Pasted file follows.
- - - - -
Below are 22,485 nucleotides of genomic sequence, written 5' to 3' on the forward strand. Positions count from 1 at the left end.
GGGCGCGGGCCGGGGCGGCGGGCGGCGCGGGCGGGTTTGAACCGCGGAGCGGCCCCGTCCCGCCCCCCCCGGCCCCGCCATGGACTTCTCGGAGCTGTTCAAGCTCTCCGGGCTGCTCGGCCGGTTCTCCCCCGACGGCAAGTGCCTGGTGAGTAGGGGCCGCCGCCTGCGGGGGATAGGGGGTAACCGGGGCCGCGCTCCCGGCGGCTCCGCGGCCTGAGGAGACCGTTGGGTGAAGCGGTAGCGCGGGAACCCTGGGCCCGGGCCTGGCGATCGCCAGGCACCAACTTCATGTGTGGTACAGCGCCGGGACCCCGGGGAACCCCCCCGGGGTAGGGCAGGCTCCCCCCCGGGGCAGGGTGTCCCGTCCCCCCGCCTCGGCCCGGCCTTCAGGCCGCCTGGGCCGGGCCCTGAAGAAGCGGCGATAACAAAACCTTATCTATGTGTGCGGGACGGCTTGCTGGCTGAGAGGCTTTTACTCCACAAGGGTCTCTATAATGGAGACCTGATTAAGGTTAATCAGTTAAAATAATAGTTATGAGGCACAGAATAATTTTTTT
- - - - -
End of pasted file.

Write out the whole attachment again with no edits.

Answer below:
Below are 22,485 nucleotides of genomic sequence, written 5' to 3' on the forward strand. Positions count from 1 at the left end.
GGGCGCGGGCCGGGGCGGCGGGCGGCGCGGGCGGGTTTGAACCGCGGAGCGGCCCCGTCCCGCCCCCCCCGGCCCCGCCATGGACTTCTCGGAGCTGTTCAAGCTCTCCGGGCTGCTCGGCCGGTTCTCCCCCGACGGCAAGTGCCTGGTGAGTAGGGGCCGCCGCCTGCGGGGGATAGGGGGTAACCGGGGCCGCGCTCCCGGCGGCTCCGCGGCCTGAGGAGACCGTTGGGTGAAGCGGTAGCGCGGGAACCCTGGGCCCGGGCCTGGCGATCGCCAGGCACCAACTTCATGTGTGGTACAGCGCCGGGACCCCGGGGAACCCCCCCGGGGTAGGGCAGGCTCCCCCCCGGGGCAGGGTGTCCCGTCCCCCCGCCTCGGCCCGGCCTTCAGGCCGCCTGGGCCGGGCCCTGAAGAAGCGGCGATAACAAAACCTTATCTATGTGTGCGGGACGGCTTGCTGGCTGAGAGGCTTTTACTCCACAAGGGTCTCTATAATGGAGACCTGATTAAGGTTAATCAGTTAAAATAATAGTTATGAGGCACAGAATAATTTTTTT